Brett Redman, the man behind new opening Elliot’s Cafe, Borough Market’s new unofficial market restaurant

Brett Redman, the man behind new opening Elliot’s, Borough Market’s new unofficial market restaurantBrett moved to London from Australia on a whim in 2005 and has been here ever since. He first opened a cafe Elliot’s on Bethnal Green Road where he met Rob Green, his business partner who he then opened the Pavilion cafe on Victoria Park in 2007. Their new restaurant on Stoney Street by Borough Market is called Elliot’s which he says ‘is an evolution of all our previous ideas’.

So what’s the premise behind Elliot’s?

The whole concept of this is very much about its location - it's in Borough Market and we don't think there's a restaurant or cafe there that only delivers what's in the market. We're only going to be using suppliers from the market.  We want to reflect what you see on sale here.

So as people go round the market and see peas, salt marsh lamb whatever's plentiful at that time - they'll come to us and see that represented on the menu.  So we'll look at the season, look at the market, talk to the traders and stick it on the menu.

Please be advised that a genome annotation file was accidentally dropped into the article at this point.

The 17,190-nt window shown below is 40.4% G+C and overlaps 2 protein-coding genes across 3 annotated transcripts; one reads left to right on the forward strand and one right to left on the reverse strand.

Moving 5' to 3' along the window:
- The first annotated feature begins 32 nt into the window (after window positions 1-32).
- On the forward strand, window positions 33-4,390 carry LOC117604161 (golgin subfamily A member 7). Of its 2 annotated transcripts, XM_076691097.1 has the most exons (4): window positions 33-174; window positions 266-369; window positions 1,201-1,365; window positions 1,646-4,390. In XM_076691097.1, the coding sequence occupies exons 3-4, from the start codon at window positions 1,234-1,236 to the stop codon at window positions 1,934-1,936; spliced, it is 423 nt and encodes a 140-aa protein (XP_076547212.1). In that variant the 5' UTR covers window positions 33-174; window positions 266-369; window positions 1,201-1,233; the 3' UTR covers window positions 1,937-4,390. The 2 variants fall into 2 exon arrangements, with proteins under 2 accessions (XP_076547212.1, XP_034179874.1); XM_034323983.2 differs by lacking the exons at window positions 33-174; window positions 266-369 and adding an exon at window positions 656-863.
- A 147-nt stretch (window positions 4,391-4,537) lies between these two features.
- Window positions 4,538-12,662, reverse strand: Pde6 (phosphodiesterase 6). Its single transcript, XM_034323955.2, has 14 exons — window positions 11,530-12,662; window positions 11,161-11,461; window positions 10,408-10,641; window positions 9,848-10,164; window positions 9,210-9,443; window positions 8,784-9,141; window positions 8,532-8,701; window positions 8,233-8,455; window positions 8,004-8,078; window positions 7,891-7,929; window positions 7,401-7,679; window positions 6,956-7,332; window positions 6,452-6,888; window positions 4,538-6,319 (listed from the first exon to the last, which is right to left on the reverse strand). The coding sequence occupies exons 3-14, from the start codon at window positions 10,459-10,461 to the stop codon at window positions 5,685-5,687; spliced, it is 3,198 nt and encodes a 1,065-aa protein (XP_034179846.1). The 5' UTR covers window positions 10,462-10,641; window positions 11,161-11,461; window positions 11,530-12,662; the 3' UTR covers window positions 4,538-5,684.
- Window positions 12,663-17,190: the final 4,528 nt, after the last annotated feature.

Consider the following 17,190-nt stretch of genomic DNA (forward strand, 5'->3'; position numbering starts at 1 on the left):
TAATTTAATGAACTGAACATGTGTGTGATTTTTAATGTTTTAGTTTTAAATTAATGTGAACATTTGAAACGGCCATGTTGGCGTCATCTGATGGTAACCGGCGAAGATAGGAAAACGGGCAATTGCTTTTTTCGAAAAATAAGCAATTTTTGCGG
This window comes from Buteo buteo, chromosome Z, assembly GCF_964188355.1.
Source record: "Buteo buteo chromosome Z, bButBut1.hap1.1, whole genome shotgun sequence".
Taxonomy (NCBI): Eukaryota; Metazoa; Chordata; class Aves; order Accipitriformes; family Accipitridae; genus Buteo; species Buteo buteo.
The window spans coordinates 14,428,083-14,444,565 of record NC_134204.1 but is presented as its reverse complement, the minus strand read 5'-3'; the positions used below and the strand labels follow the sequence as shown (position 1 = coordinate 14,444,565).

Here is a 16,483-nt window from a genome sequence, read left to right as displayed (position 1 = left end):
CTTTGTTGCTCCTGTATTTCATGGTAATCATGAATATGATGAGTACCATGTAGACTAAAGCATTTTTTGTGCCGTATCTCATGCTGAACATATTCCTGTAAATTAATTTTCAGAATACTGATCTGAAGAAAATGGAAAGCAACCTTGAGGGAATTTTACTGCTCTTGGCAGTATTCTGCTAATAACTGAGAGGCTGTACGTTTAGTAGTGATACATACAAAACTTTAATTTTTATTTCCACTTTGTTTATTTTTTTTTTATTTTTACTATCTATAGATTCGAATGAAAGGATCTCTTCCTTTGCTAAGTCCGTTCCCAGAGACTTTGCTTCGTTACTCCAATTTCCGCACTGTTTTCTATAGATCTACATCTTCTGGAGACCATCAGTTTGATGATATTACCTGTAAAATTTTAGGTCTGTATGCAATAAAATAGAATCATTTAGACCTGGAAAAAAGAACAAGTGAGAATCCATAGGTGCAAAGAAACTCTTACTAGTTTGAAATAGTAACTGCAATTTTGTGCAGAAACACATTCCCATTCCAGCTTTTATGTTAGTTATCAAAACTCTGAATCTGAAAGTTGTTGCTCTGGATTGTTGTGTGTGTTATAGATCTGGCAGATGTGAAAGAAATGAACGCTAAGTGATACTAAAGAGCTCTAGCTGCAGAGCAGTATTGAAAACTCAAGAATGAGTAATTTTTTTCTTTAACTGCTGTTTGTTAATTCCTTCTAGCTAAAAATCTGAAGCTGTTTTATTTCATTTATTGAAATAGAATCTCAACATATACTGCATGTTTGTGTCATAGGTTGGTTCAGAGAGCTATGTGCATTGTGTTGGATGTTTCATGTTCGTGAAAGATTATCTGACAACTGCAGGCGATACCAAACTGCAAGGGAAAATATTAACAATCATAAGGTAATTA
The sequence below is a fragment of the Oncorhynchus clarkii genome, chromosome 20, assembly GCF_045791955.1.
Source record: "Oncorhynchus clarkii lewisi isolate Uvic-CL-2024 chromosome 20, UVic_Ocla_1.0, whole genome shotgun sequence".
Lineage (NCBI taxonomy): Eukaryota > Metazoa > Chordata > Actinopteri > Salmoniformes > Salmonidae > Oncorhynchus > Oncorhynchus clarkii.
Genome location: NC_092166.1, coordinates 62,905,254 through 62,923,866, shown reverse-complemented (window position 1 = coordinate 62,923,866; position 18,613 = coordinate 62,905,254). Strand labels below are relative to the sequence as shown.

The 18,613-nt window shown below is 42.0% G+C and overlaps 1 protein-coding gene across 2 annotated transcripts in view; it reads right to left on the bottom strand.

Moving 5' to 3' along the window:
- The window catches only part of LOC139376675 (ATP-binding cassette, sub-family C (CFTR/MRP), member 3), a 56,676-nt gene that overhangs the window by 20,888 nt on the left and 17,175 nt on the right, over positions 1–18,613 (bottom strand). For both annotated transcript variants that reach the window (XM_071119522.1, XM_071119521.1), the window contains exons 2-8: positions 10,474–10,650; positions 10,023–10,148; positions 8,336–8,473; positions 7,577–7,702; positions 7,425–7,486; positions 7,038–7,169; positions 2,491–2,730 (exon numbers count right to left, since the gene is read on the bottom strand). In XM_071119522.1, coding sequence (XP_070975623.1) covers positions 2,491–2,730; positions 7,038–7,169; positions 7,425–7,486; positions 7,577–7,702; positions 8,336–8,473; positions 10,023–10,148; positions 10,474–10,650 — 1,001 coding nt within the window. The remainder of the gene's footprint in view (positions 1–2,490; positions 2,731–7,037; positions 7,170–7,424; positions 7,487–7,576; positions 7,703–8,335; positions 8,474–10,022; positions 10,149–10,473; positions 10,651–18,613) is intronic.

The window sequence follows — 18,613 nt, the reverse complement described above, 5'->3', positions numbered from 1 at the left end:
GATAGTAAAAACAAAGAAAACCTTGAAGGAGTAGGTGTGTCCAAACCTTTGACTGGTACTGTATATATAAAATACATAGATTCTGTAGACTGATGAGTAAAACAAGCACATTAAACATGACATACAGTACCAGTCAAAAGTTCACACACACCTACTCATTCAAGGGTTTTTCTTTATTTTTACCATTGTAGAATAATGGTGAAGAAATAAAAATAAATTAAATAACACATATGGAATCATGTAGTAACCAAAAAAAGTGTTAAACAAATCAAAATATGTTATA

How often do you think you'll be changing the menus?

Well, there's no way in the world that you can change the whole menu daily. But that said, the menu will probably not be the same from day to day.  So if mackerel's not around we’ll change that element of the dish to sardines, so it's a constantly evolving menu.

What came first? Did you find this spot or was Borough always where you wanted to be?

Rob, who's one of Elliot’s owners, has a tea stall on Borough market for about eight years. Rob's always been actively involved in Borough and trying to promote it and push the market forward.  I think that when this site came up they wanted to encourage someone who was on the market to take it. They didn't want to bring in an outsider or another brand or company that would just capitalise on the space and the work done by the market.  They wanted to bring in someone from the market who could put something good there.

Was it easy to persuade them to pick you?

It was very much a pitch.  We had to come up with an idea - our concept is and always has been very clearly about sourcing all your produce from the market and being the unofficial market cafe/restaurant.  It's not about taking the easy route by saying you'll just use ginger pig or Turnips - it's about using the small people as well and trying to find the unique and interesting things.